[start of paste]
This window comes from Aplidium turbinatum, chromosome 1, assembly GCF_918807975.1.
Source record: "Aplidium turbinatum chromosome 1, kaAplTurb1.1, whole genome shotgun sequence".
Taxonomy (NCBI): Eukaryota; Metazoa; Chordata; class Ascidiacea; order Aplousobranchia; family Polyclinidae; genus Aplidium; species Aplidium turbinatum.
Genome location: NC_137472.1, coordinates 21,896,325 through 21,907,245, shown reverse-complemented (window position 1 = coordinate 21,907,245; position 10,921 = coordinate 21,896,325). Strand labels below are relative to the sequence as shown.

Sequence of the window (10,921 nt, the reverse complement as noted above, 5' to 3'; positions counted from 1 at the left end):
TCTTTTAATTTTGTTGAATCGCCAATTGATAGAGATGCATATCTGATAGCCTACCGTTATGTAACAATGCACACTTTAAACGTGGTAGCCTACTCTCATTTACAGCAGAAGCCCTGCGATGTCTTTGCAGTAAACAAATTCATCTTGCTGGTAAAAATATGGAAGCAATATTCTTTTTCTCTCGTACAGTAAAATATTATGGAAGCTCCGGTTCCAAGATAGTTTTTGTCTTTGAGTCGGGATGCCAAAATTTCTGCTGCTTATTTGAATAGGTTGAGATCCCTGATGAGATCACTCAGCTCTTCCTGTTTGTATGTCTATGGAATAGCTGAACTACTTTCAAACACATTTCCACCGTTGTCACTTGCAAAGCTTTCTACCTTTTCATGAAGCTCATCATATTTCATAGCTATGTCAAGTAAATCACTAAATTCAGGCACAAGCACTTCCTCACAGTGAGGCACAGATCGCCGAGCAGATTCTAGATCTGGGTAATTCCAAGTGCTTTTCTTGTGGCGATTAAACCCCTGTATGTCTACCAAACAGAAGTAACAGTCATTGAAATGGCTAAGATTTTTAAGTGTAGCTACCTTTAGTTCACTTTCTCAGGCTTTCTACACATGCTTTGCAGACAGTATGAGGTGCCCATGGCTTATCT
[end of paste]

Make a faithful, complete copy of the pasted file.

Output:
This window comes from Aplidium turbinatum, chromosome 1, assembly GCF_918807975.1.
Source record: "Aplidium turbinatum chromosome 1, kaAplTurb1.1, whole genome shotgun sequence".
Taxonomy (NCBI): Eukaryota; Metazoa; Chordata; class Ascidiacea; order Aplousobranchia; family Polyclinidae; genus Aplidium; species Aplidium turbinatum.
Genome location: NC_137472.1, coordinates 21,896,325 through 21,907,245, shown reverse-complemented (window position 1 = coordinate 21,907,245; position 10,921 = coordinate 21,896,325). Strand labels below are relative to the sequence as shown.

Sequence of the window (10,921 nt, the reverse complement as noted above, 5' to 3'; positions counted from 1 at the left end):
TCTTTTAATTTTGTTGAATCGCCAATTGATAGAGATGCATATCTGATAGCCTACCGTTATGTAACAATGCACACTTTAAACGTGGTAGCCTACTCTCATTTACAGCAGAAGCCCTGCGATGTCTTTGCAGTAAACAAATTCATCTTGCTGGTAAAAATATGGAAGCAATATTCTTTTTCTCTCGTACAGTAAAATATTATGGAAGCTCCGGTTCCAAGATAGTTTTTGTCTTTGAGTCGGGATGCCAAAATTTCTGCTGCTTATTTGAATAGGTTGAGATCCCTGATGAGATCACTCAGCTCTTCCTGTTTGTATGTCTATGGAATAGCTGAACTACTTTCAAACACATTTCCACCGTTGTCACTTGCAAAGCTTTCTACCTTTTCATGAAGCTCATCATATTTCATAGCTATGTCAAGTAAATCACTAAATTCAGGCACAAGCACTTCCTCACAGTGAGGCACAGATCGCCGAGCAGATTCTAGATCTGGGTAATTCCAAGTGCTTTTCTTGTGGCGATTAAACCCCTGTATGTCTACCAAACAGAAGTAACAGTCATTGAAATGGCTAAGATTTTTAAGTGTAGCTACCTTTAGTTCACTTTCTCAGGCTTTCTACACATGCTTTGCAGACAGTATGAGGTGCCCATGGCTTATCT